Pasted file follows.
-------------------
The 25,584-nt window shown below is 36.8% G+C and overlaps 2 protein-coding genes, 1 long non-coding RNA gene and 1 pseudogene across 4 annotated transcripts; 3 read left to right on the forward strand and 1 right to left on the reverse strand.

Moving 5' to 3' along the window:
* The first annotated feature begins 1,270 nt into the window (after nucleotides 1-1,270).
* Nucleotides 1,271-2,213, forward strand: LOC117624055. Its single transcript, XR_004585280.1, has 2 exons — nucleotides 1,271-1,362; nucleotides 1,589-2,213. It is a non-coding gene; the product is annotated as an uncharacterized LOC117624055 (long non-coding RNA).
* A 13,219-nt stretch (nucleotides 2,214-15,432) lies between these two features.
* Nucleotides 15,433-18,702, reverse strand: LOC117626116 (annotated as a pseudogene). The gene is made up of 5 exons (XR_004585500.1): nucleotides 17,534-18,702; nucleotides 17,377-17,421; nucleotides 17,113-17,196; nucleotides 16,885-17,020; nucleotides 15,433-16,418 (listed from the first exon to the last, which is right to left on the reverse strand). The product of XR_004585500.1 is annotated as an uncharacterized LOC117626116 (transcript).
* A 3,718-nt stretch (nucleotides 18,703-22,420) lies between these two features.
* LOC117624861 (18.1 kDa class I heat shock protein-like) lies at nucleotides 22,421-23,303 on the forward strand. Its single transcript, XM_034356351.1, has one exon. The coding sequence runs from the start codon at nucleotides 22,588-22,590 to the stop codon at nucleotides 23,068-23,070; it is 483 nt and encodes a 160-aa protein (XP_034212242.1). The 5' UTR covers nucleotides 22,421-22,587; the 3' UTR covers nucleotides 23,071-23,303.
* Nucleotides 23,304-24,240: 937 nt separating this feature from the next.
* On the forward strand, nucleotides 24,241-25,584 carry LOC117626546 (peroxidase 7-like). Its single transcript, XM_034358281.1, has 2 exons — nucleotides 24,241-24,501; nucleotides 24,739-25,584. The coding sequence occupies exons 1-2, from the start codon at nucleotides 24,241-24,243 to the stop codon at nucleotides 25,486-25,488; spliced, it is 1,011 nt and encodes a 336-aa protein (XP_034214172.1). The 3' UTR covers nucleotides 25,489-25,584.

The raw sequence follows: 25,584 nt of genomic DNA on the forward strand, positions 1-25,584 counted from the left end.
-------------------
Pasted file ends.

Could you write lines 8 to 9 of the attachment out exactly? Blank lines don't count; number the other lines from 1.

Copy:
* LOC117624861 (18.1 kDa class I heat shock protein-like) lies at nucleotides 22,421-23,303 on the forward strand. Its single transcript, XM_034356351.1, has one exon. The coding sequence runs from the start codon at nucleotides 22,588-22,590 to the stop codon at nucleotides 23,068-23,070; it is 483 nt and encodes a 160-aa protein (XP_034212242.1). The 5' UTR covers nucleotides 22,421-22,587; the 3' UTR covers nucleotides 23,071-23,303.
* Nucleotides 23,304-24,240: 937 nt separating this feature from the next.